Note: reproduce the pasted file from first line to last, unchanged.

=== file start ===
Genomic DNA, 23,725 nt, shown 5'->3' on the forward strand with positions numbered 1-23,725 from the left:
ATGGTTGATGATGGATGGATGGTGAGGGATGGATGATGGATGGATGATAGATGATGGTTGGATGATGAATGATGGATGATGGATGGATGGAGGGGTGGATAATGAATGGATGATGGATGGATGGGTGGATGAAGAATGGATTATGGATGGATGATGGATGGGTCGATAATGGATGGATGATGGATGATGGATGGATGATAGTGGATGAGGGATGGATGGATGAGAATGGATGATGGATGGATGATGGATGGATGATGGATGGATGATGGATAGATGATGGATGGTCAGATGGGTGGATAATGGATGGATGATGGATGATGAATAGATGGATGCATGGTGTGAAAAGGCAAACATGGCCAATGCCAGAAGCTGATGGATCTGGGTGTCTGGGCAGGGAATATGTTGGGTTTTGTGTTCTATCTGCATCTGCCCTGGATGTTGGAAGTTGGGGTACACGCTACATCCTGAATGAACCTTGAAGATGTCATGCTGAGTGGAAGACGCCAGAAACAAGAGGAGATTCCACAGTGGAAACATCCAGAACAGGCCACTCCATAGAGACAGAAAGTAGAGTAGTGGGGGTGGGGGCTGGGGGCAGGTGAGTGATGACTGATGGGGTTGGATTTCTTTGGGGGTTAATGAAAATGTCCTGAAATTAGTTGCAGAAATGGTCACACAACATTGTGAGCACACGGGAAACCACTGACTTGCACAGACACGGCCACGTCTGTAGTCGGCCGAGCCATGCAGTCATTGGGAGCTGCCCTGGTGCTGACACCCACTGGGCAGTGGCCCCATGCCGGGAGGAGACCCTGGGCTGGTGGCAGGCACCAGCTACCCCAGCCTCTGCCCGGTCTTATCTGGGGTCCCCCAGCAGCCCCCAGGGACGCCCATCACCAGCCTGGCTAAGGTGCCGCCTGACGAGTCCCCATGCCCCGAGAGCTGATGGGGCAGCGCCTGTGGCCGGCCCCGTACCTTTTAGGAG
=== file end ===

Genomic DNA, 23,725 nt, shown 5'->3' on the forward strand with positions numbered 1-23,725 from the left:
ATGGTTGATGATGGATGGATGGTGAGGGATGGATGATGGATGGATGATAGATGATGGTTGGATGATGAATGATGGATGATGGATGGATGGAGGGGTGGATAATGAATGGATGATGGATGGATGGGTGGATGAAGAATGGATTATGGATGGATGATGGATGGGTCGATAATGGATGGATGATGGATGATGGATGGATGATAGTGGATGAGGGATGGATGGATGAGAATGGATGATGGATGGATGATGGATGGATGATGGATGGATGATGGATAGATGATGGATGGTCAGATGGGTGGATAATGGATGGATGATGGATGATGAATAGATGGATGCATGGTGTGAAAAGGCAAACATGGCCAATGCCAGAAGCTGATGGATCTGGGTGTCTGGGCAGGGAATATGTTGGGTTTTGTGTTCTATCTGCATCTGCCCTGGATGTTGGAAGTTGGGGTACACGCTACATCCTGAATGAACCTTGAAGATGTCATGCTGAGTGGAAGACGCCAGAAACAAGAGGAGATTCCACAGTGGAAACATCCAGAACAGGCCACTCCATAGAGACAGAAAGTAGAGTAGTGGGGGTGGGGGCTGGGGGCAGGTGAGTGATGACTGATGGGGTTGGATTTCTTTGGGGGTTAATGAAAATGTCCTGAAATTAGTTGCAGAAATGGTCACACAACATTGTGAGCACACGGGAAACCACTGACTTGCACAGACACGGCCACGTCTGTAGTCGGCCGAGCCATGCAGTCATTGGGAGCTGCCCTGGTGCTGACACCCACTGGGCAGTGGCCCCATGCCGGGAGGAGACCCTGGGCTGGTGGCAGGCACCAGCTACCCCAGCCTCTGCCCGGTCTTATCTGGGGTCCCCCAGCAGCCCCCAGGGACGCCCATCACCAGCCTGGCTAAGGTGCCGCCTGACGAGTCCCCATGCCCCGAGAGCTGATGGGGCAGCGCCTGTGGCCGGCCCCGTACCTTTTAGGAG